Digital disruption #1: Mapping the past, present, future

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Steven Moore, director of the University of Redlands Center for Spatial Studies

“With their smartphones, people can actually contribute to understanding global warming by documenting when the birds show up in their backyards or when the buds appear on the plants in their yards,” says Steven Moore, director of the University’s Center for Spatial Studies. (Photo by William Vasta)

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niversity of Redlands faculty and students are using digital spatial technology to explore the past and present—and help shape the future.The fields of geography and map-making have been transformed by the computer-assisted approach to collecting, layering, analyzing, visualizing, and displaying data through geographic information systems (GIS). Now often referred to as “spatial studies,” the high-tech discipline creates precise, three-dimensional representations of the world for goals that range from saving the environment to reducing crime.

Data for GIS modeling is collected via satellites, drones (Redlands has four)—and even mobile phones.

“With their smartphones, people can actually contribute to understanding global warming by documenting when the birds show up in their backyards or when the buds appear on the plants in their yards,” says Steven Moore, director of the University’s Center for Spatial Studies.

GIS is also used to understand other environmental issues, such as watershed management, earthquake danger, sustainable power sources, and wetlands preservation. For example, under a congressionally funded restoration initiative, members of the U of R community have spearheaded many years of data collection and analysis of the shrinking Salton Sea in southeastern California.

In addition, this spring Moore and U of R colleagues Dan Klooster, Nader Afzalan, David Smith, and Nathan Strout took a group of 16 students to Panama’s Mamoní Valley Preserve to begin a multi-year project using drones to map the structure of the rain forest and collect data on how much carbon is sequestered by the group’s management efforts. The project’s ultimate goal is to develop market-based conservation strategies (which harness market forces to create incentives to preserve natural habitats), so preservation doesn’t have to depend on the government or nonprofit sponsors, says Moore.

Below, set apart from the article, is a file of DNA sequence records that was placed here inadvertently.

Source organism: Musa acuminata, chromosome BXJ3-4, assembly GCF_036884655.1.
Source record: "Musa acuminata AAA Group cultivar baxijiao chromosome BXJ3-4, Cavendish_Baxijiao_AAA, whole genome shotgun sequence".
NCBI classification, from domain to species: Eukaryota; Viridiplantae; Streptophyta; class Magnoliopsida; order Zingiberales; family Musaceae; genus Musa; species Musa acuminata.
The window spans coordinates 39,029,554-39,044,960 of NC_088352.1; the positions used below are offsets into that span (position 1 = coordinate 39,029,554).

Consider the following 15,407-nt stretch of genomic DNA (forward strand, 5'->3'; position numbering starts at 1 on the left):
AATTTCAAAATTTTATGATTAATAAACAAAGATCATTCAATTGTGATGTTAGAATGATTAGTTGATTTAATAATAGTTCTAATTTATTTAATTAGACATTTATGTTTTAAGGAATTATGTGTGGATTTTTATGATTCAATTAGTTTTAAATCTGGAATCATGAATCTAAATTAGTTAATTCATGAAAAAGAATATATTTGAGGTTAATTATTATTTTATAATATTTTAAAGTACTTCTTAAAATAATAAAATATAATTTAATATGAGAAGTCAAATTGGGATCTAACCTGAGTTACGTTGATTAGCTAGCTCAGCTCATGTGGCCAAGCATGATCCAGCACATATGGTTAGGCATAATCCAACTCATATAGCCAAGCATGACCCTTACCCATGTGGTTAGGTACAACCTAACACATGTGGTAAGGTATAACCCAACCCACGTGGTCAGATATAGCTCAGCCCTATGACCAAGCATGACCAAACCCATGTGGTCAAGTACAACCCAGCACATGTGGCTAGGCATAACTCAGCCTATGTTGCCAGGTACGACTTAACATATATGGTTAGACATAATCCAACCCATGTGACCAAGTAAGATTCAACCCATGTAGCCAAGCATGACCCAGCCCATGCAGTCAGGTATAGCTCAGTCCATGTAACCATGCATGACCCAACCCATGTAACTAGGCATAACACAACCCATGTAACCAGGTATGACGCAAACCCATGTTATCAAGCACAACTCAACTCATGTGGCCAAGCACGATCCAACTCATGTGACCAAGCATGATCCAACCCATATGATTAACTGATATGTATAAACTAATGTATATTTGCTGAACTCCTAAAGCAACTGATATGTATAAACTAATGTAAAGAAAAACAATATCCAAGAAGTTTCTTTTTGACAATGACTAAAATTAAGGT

In Panama’s Mamoní Valley Preserve, Spatial Instruction Manager David Smith reviews data with one of the 16 U of R students who spent May Term mapping the structure of the rain forest and collecting information on how much carbon the forest sequesters. The project’s ultimate goal is to develop new conservation strategies.

In Panama’s Mamoní Valley Preserve, Spatial Instruction Manager David Smith reviews data with one of the 16 U of R students who spent May Term mapping the structure of the rain forest and collecting information on how much carbon the forest sequesters. The project’s ultimate goal is to develop new conservation strategies. (Photo by Nathan Strout)

However, GIS’s power has enabled applications well beyond environmental studies to a broad swath of disciplines, including business, law enforcement, urban planning, and disaster response, to name a few.

Researchers at the U of R School of Business have harnessed GIS for research on renewable energy development (see “Renewable energy comes of age”) and emerging economies, as well as on economic predictions such as the impact of automation on employment (“Redlands in the News”).

Some municipalities, including the city of Los Angeles, have committed to leveraging the new data available from GIS. Through its Open Data initiative, the city posts extensive information online—from the locations of its museums to data pertaining to traffic patterns and crime clusters.

“One of the benefits of GIS is that it produces visualizations—maps and colorful displays that people can use to see interrelationships of data sets,” Moore says.

While Redlands offers a minor in spatial studies and two master’s programs in GIS, Moore and his colleagues work to infuse spatial teaching and learning throughout the curriculum.

“In an age where everything has a spatial context and big spatial data is being accumulated constantly, people in government and policy fields who wish to make a difference in this world must be able to develop, interpret, and use visualizations of spatial data,” he says.

Classes in English, history, religion, and other humanities are incorporating GIS projects and story mapping, using technology from leading GIS software provider Esri, which is located in Redlands, enabling students to build multi-media presentations and set topics into geographic context. Humanities students, for example, have used GIS to illustrate religious, cultural, social, economic, and environmental forces over time.

The U of R and Esri work together to advance the field in other ways as well. Esri co-founder and CEO Jack Dangermond and his wife, Laura Dangermond, have endowed scholarships in GIS and have established the Roger Tomlinson Prize for Excellence in GIS at the University.

By uncovering information, revealing patterns, and correcting mistaken assumptions, GIS can empower people and organizations to make smarter decisions, says Moore.

“It’s the right tool at the right time to address the problems our planet is facing,” he says. “We have the ability to make good choices. That’s what I find exciting about it—it’s all wrapped in there. We have the technology to do it. We just have to have the will.”

 

Next: Digital disruption #2: Shifting the rules of politics in a world of social media

 

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